When the dust and clutter build up around you, your ability to think clearly and plan ahead gets clouded. A messy house can be so distracting you may even lose sight of your core values. Commit to a regular cleaning routine as the basis for all other organising activities. If your core values pull you towards dedicating your time to something else, consider hiring someone in to do the work. Companies like Absolute Domestics could send a cleaner to your house every month or every week – however often you need to win your time and head-space back.


3. Plan Ahead

Set aside time at the end of each day to plan the next. Check in with your diary and weekly goals list. Has one task consumed all your time? You might need to reshuffle and carry over activities. Locate, fix, and lay everything out in its place: lunch for work in the fridge, clothes hanging at the front of your wardrobe, and papers together by the door. This will let you wake up feeling on track.

4. Entries and Exits

You know the feeling: You’re all set to head off for the day when, suddenly, you can’t find your keys, your phone, or your sunglasses. Clear a space by the front door. Place a large storage box, such as a hamper, underneath and a smaller storage container, such as a bowl or shallow basket, on top. Develop a habit of storing your must-have items in these containers, perhaps even including a checklist on the wall of things that should always remain in this area when not being used.

5. File Away

For most of us, the average day comes with a bombardment of literature: flyers, bills, receipts, forms, work papers… the list goes on. Most of it will end up floating aimlessly around the house until you need it, at which point it disappears entirely, destined to reappear only after you’ve torn the place to pieces. Right?

So, a good filing system is essential. We’re well and truly in the electronic age, so why not embrace it in your filing? Throughout the day, collect all your papers in a folder or box. Put aside 10 minutes in the evening to sort the papers. Anything you’d deem mildly important, such as receipts, business correspondence, and user’s guides, can be scanned and entered into your computer, allowing you to throw away the hard copies and save space for the documents you absolutely must physically keep.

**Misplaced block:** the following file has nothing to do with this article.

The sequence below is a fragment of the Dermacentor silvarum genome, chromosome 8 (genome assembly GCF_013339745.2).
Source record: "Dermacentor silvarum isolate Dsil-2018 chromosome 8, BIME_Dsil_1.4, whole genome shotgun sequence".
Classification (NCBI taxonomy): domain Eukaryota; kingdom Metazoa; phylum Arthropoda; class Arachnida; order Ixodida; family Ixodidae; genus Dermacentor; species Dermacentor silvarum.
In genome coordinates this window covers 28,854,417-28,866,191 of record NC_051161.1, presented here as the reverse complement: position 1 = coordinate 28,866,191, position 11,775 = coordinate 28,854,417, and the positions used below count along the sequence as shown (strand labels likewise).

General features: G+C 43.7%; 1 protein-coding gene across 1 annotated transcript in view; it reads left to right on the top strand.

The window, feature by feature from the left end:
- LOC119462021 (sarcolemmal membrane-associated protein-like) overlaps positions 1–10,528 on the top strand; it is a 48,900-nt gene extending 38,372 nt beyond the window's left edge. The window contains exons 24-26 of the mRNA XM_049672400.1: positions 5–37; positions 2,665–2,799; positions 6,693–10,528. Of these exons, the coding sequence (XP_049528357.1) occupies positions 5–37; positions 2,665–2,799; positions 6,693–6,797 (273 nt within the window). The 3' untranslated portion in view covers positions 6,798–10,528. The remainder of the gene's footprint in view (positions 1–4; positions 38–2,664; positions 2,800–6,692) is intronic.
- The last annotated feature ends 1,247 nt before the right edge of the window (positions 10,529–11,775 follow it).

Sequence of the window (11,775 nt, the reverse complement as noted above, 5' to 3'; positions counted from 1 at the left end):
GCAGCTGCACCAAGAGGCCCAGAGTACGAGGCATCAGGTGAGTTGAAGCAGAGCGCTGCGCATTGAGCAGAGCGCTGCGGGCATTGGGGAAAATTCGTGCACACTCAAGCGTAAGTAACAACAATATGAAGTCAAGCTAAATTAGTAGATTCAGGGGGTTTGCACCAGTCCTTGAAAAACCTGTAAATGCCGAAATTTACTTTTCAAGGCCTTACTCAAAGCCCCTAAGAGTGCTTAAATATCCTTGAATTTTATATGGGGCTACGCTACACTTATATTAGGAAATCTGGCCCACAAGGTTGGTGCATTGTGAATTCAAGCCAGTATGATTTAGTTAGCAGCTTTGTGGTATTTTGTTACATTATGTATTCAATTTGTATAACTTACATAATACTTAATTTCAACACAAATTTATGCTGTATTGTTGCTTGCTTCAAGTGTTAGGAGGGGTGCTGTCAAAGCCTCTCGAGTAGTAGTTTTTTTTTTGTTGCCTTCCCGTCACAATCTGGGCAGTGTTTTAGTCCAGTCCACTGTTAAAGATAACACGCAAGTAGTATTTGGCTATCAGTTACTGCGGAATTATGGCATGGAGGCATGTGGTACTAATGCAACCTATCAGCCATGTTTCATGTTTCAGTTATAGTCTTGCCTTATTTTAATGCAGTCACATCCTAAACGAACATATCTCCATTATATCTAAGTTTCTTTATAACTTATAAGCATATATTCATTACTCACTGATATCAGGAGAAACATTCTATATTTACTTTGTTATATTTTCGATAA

Do you have any organisation tips of your own you could add to this list? Don’t be selfish – share them in the comments below and help other readers get their lives organised!

Order/Chaos image courtesy of Stuart Miles at and Desk image courtesy of Toa55 at

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brandingI recently rebranded my business. I still get a thrill out of telling people my new business name and all about what we do; I suspect this feeling will linger for a long time, as I’m confident in the choices I’ve made.

So how did I know it was time to change? Well, to be honest my original name wasn’t a well thought out business name. I was “Interior Decorating by Sophie”, a name selected in a flurry of excitement when I was encouraged to jump in and start my own consultancy to source and supply interior finishes and furnishings for a relatives’ renovation. After finding an available name, I registered an ABN, wrote a one page plan and I was in business.

After having the name for a few years, I learned a few things through networking groups, mentoring sessions, workshops and short courses. The name I had selected had poor SEO (search engine optimisation), my name was in it (which is a mouthful when you make a phone call, let me tell you!), people could never remember the exact name and it wasn’t going to take me to where I want to be in the future; it was simply, well, OK.